Bohdan Klid responds to Steven Cohen

Bohdan Klid to PBS ombudsman, Michael Getler, in response to professor Steven Cohen’s comments made during the PBS Newshour program (3 March 2014) on Ukraine’s new government.

I am writing to register a complaint about professor Steven Cohen’s comments broadcast on the PBS Newshour on 3 March 2014 (Seattle station). Dr. Cohen said that the new government in Ukraine was illegitimate and extremist. On what evidence would he base this claim? Such a statement is strongly at odds with the position of all of the EU states, the US, and Canada, which have indicated support for the provisional authorities in Kyiv. Moreover, it is now abundantly clear that the former president Viktor Yanukovych fled the country to avoid answering before Ukraine’s parliament for his government’s decisions to use deadly force against demonstrators. Also, there is ample evidence to support charges of fraud, embezzlement and corruption involving tens of billions of dollars. Finally, 371 members of parliament (of 450 elected) voted to remove him from office. In short, professor Cohen’s comments are nothing short of irresponsible. In the context of the extremely dangerous situation, following incursions by Russia’s troops into Crimea and threats of invasion of eastern Ukraine, they are also extremely reckless.

Dr. Bohdan Klid, Assistant Director
Canadian Institute of Ukrainian Studies
430 Pembina Hall, University of Alberta
Edmonton AB  T6G 2H8 Canada
Tel.:  (780) 492-6857, -2972
Fax:  (780) 492-4967
E-mail: bklid@ualberta.ca

Volodymyr Kravchenko on Ukraine after Yanukovych

Ukraine after Yanukovych through a Historian’s Eyes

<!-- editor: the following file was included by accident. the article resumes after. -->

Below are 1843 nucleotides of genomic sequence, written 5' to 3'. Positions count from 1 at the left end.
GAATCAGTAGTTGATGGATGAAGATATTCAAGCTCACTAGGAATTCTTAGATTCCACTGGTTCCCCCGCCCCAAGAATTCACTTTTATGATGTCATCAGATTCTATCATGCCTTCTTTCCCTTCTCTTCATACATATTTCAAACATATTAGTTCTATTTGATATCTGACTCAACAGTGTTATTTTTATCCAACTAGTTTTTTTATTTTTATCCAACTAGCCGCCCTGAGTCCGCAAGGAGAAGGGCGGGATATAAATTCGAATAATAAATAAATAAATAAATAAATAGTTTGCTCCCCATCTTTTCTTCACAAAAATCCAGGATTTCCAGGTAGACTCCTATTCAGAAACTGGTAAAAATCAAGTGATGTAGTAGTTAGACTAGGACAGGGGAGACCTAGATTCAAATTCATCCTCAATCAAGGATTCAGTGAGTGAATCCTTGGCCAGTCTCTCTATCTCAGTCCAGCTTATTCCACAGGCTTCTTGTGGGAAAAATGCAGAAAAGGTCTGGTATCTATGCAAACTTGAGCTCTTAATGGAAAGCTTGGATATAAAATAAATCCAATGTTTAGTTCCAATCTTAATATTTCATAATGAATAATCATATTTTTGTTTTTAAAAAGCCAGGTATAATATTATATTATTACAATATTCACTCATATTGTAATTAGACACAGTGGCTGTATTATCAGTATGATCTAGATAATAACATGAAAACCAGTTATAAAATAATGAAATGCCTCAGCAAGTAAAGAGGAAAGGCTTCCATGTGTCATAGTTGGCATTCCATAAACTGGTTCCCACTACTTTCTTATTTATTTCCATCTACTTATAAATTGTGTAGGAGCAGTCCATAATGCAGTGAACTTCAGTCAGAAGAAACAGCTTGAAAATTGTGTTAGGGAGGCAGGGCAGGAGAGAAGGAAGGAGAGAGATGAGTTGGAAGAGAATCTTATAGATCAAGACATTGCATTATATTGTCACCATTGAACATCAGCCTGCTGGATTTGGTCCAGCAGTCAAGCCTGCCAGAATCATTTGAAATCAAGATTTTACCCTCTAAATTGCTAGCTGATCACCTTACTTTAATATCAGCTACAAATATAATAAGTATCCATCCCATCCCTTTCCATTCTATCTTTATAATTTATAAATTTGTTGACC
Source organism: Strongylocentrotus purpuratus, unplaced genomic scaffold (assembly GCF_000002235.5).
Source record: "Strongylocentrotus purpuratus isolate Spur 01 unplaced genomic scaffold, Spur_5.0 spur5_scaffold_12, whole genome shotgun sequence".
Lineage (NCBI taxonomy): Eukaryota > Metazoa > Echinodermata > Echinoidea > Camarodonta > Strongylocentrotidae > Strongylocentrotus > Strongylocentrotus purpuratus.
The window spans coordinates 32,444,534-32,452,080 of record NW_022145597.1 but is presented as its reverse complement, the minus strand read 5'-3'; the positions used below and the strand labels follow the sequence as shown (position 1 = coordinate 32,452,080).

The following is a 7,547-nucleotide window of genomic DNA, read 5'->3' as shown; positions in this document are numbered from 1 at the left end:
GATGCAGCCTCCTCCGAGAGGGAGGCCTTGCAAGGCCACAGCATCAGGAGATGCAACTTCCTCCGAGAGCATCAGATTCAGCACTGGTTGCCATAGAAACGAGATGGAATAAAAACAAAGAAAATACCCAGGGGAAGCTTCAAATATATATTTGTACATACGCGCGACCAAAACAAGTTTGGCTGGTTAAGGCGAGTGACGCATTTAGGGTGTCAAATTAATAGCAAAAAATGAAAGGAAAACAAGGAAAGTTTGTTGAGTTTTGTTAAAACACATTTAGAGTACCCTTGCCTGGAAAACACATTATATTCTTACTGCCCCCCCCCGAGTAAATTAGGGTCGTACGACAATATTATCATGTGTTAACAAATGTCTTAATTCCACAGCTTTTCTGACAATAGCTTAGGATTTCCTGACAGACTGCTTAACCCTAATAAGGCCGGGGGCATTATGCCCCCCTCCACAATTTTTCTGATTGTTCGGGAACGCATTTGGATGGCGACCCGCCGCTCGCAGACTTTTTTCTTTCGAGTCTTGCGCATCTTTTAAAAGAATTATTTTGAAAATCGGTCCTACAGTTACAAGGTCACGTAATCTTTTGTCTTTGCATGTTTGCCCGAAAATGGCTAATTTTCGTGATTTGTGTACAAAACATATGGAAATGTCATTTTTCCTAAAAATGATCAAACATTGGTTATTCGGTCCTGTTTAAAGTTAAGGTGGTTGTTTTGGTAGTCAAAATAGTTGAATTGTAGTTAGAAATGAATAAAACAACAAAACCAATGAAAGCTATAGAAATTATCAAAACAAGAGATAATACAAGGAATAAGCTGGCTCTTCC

Volodymyr Kravchenko, Director of the Canadian Institute of Ukrainian Studies (CIUS)
Volodymyr Kravchenko
Director of the Canadian Institute of Ukrainian Studies and Professor in the Department of History and Classics at the University of Alberta in Edmonton.

On the one hand, a professional historian finds it more difficult than a political scientist or a sociologist to define what is now happening in Ukraine, since his conceptual apparatus is different from theirs. On the other hand, the current Ukrainian phenomenon, which has aroused alarm and hope throughout the world, cannot be understood without some grasp of history. Read more

Symposium: “After Vilnius: Which Way for Ukraine?”

Symposium Hosted by CIUS – “After Vilnius: Which Way for Ukraine?”

President Viktor Yanukovych’s decision to postpone the signing of an association agreement with the European Union at the Vilnius summit in November 2013 has resulted in an unprecedented crisis in Ukraine that is far from being resolved months later. To analyze the current crisis and forecast its likely aftermath, the Canadian Institute of Ukrainian Studies (CIUS) at the University of Alberta invited several prominent political experts to participate in a symposium titled “After Vilnius: Which Way for Ukraine?” (held on 30 January 2014). Read more